The teen years were when I started running into educational problems. I had done all right in math so far–I needed help sometimes, but I could do the workbooks more or less on my own– until I hit Algebra 1 and I could no longer make sense of it without help. I had Saxon Math, which had been working for me until that point, but it was just not clicking anymore. Unfortunately my mom was burnt out by all the working and homeschooling and she didn’t prioritize my education very highly.
By that point I was perhaps several grades behind in assorted other subjects. I wasn’t doing that badly at most of them but I had been lazy about finishing the work on a schedule, my parents never put the heat on me to learn, and gradually I stopped bothering with the schoolwork.
My formal learning ended with a whimper. There was no graduation or diploma, we just gave up. As far as I can remember, I never got past the equivalent of Junior year. I am not sure though, since I was often clueless as to what grade I was supposed to be in.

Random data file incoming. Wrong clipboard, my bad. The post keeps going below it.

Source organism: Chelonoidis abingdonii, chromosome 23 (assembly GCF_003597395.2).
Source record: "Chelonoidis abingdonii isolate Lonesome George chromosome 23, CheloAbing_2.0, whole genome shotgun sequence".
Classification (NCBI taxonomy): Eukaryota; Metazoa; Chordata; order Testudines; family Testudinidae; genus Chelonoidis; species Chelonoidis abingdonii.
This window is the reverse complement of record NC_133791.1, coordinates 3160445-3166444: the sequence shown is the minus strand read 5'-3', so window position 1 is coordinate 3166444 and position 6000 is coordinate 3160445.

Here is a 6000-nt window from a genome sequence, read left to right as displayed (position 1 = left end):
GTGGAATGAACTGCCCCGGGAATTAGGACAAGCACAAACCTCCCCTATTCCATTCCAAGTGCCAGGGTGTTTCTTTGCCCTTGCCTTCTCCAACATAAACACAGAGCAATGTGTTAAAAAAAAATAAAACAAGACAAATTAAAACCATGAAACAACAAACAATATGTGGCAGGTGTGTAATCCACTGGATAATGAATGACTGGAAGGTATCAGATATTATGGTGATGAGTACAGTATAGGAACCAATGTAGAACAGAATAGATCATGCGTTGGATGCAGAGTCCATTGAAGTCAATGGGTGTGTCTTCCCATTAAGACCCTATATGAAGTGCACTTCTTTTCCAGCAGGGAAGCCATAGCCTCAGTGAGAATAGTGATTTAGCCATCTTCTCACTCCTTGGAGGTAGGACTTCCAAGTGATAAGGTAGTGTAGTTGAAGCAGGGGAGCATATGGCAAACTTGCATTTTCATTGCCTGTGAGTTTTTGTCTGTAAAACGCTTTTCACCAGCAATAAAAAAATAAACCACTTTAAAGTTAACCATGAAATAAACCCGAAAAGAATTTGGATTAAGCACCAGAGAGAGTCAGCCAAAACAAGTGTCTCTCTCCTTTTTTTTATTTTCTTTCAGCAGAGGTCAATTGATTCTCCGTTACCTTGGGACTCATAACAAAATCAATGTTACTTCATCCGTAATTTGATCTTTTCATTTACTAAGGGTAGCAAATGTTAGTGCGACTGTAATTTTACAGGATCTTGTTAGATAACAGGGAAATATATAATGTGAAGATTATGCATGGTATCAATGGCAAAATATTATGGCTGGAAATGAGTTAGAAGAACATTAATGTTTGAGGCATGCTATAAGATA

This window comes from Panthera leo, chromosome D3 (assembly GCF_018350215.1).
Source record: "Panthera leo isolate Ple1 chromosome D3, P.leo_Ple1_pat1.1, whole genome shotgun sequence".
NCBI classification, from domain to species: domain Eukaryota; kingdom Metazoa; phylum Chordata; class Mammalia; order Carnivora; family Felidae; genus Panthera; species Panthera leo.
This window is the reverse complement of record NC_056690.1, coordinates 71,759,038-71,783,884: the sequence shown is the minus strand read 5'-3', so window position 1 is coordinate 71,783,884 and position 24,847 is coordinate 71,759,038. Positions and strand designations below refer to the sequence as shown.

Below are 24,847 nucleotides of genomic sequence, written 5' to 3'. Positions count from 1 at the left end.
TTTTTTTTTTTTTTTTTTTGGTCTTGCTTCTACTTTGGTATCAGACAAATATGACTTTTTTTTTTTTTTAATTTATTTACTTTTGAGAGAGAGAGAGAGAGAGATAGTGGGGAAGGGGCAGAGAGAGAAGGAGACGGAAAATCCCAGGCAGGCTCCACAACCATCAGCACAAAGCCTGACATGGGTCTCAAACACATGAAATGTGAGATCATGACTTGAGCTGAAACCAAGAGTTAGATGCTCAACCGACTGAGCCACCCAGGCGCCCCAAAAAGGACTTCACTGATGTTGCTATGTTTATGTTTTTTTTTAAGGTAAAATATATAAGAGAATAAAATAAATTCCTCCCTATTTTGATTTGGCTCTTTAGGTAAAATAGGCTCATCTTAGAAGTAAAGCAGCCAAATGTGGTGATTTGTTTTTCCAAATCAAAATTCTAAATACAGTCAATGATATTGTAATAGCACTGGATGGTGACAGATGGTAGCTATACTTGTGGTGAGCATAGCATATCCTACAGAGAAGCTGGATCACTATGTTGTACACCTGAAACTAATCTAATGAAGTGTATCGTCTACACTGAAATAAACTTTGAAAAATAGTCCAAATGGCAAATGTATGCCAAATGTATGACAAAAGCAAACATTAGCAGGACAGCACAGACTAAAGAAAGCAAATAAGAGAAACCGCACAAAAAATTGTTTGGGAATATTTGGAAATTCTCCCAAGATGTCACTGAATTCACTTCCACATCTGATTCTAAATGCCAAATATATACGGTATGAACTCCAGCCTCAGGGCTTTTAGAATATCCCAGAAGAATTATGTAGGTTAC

My parents were converted to Christianity at the time of the hippie-led Jesus Movement, and they brought their relatively relaxed approach to life to our upbringing. Unlike many Christian homeschool families, we were not an authoritarian household. Since we were fundamentalist/evangelical Christians, there were definitely lots of little red flags you had to look out for (Harry Potter? Bad. Secular music? Bad. Spaghetti strap tank tops? Bad), but for the most part our parents let us have freedom. I was allowed to dress in punk clothing. We could listen to any style of music as long as it was Christian. We could be friends with whoever we wanted. Our parents tended to trust our judgment in these things even during the dreaded teen years. I’m glad that we were allowed to be individuals, and that the homeschooling gave us lots of free time to play and read.